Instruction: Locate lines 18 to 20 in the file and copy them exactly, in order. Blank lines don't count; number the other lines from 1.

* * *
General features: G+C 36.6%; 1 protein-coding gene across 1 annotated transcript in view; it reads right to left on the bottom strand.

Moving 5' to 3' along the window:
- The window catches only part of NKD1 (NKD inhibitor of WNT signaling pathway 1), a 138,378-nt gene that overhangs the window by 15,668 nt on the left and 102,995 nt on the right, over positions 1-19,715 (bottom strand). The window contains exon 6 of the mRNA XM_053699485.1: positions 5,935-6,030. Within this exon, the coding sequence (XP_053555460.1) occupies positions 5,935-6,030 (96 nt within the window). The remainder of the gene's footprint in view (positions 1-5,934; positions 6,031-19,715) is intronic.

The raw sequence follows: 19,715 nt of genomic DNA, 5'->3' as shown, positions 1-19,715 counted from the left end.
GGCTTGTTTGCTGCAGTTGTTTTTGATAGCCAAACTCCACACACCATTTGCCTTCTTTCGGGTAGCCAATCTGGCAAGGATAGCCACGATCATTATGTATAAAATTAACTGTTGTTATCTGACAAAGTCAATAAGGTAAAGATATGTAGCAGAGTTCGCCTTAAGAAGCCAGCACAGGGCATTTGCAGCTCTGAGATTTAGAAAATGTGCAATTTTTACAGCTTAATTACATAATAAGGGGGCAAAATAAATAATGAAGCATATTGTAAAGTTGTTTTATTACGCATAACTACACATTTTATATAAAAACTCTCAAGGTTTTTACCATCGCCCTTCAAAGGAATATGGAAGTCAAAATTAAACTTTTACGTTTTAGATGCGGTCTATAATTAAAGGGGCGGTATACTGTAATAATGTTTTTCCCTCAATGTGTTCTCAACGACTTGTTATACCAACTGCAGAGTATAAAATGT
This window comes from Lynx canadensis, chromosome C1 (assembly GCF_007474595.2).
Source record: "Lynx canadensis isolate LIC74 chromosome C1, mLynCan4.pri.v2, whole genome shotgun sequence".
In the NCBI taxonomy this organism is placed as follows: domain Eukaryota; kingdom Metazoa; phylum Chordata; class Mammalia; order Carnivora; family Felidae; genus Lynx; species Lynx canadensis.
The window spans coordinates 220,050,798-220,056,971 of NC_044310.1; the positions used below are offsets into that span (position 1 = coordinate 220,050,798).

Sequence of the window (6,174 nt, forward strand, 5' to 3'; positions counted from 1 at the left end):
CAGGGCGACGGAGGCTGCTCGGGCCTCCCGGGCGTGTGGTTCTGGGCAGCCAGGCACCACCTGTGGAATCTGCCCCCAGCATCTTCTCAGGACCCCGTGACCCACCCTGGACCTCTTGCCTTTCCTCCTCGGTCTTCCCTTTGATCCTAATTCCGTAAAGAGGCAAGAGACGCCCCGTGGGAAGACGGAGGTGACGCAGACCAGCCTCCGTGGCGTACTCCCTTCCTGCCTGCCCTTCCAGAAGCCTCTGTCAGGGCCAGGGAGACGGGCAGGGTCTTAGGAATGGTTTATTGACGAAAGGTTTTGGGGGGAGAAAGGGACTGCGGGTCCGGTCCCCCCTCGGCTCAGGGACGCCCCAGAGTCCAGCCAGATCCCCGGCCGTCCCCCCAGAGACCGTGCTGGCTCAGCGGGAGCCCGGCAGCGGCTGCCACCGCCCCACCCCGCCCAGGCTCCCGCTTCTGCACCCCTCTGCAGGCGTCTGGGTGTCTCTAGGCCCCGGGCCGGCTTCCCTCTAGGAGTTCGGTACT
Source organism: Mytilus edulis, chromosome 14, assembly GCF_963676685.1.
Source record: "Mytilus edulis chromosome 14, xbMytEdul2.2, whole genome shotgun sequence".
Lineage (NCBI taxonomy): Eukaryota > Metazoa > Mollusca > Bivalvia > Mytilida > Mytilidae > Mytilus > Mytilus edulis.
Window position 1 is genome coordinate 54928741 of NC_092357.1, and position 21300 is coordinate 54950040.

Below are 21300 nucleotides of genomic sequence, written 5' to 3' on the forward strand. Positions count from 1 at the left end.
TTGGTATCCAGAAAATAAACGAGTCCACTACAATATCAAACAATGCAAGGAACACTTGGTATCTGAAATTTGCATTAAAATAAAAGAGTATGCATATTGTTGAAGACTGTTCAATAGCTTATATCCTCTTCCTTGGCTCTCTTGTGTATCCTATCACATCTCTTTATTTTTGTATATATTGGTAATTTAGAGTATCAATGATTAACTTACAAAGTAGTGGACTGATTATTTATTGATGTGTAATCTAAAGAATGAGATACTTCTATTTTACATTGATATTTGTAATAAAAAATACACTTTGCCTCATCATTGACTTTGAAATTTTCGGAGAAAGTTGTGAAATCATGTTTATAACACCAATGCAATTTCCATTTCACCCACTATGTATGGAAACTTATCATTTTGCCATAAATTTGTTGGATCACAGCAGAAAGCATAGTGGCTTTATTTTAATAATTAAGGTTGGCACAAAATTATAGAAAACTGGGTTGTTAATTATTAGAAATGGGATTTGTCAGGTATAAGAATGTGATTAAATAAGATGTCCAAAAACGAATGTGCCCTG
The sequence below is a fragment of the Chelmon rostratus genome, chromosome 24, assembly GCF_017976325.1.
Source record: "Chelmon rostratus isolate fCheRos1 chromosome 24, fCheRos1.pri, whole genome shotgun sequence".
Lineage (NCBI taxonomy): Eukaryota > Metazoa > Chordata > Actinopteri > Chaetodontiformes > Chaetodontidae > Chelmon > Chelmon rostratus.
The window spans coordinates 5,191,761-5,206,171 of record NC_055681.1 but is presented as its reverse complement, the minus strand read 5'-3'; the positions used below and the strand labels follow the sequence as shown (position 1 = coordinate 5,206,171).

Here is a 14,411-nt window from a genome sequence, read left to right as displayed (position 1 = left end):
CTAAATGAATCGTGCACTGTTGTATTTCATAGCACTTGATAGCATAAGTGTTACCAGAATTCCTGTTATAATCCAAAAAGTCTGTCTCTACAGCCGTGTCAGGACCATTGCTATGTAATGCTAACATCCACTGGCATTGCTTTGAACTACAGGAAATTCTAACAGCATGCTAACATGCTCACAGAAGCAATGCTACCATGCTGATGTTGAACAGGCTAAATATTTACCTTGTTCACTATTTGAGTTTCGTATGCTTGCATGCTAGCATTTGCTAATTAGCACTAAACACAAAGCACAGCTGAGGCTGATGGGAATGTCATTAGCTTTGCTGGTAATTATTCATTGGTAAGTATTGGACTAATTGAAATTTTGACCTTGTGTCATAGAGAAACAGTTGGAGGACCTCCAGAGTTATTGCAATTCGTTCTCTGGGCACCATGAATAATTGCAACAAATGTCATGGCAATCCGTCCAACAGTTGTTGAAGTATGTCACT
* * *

The sequence below is a fragment of the Chelmon rostratus genome, chromosome 24, assembly GCF_017976325.1.
Source record: "Chelmon rostratus isolate fCheRos1 chromosome 24, fCheRos1.pri, whole genome shotgun sequence".
Lineage (NCBI taxonomy): Eukaryota > Metazoa > Chordata > Actinopteri > Chaetodontiformes > Chaetodontidae > Chelmon > Chelmon rostratus.